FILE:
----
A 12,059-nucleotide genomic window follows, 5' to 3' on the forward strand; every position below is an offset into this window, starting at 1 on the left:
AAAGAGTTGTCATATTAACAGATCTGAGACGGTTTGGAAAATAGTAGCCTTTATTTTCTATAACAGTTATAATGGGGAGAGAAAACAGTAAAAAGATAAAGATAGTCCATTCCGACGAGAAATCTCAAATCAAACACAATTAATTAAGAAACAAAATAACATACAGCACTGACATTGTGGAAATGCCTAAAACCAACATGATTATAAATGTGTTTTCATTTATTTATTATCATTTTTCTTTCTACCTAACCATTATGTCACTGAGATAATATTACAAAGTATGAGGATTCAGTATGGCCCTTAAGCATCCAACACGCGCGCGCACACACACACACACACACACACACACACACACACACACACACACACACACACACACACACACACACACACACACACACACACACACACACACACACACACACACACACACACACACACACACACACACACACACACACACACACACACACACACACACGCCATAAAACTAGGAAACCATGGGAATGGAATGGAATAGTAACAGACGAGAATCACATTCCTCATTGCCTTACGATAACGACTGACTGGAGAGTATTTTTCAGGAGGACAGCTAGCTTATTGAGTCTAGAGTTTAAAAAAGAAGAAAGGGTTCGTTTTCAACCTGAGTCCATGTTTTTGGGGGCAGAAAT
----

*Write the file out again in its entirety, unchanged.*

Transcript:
A 12,059-nucleotide genomic window follows, 5' to 3' on the forward strand; every position below is an offset into this window, starting at 1 on the left:
AAAGAGTTGTCATATTAACAGATCTGAGACGGTTTGGAAAATAGTAGCCTTTATTTTCTATAACAGTTATAATGGGGAGAGAAAACAGTAAAAAGATAAAGATAGTCCATTCCGACGAGAAATCTCAAATCAAACACAATTAATTAAGAAACAAAATAACATACAGCACTGACATTGTGGAAATGCCTAAAACCAACATGATTATAAATGTGTTTTCATTTATTTATTATCATTTTTCTTTCTACCTAACCATTATGTCACTGAGATAATATTACAAAGTATGAGGATTCAGTATGGCCCTTAAGCATCCAACACGCGCGCGCACACACACACACACACACACACACACACACACACACACACACACACACACACACACACACACACACACACACACACACACACACACACACACACACACACACACACACACACACACACACACACACACACACACACACACACACACACACACACACACGCCATAAAACTAGGAAACCATGGGAATGGAATGGAATAGTAACAGACGAGAATCACATTCCTCATTGCCTTACGATAACGACTGACTGGAGAGTATTTTTCAGGAGGACAGCTAGCTTATTGAGTCTAGAGTTTAAAAAAGAAGAAAGGGTTCGTTTTCAACCTGAGTCCATGTTTTTGGGGGCAGAAAT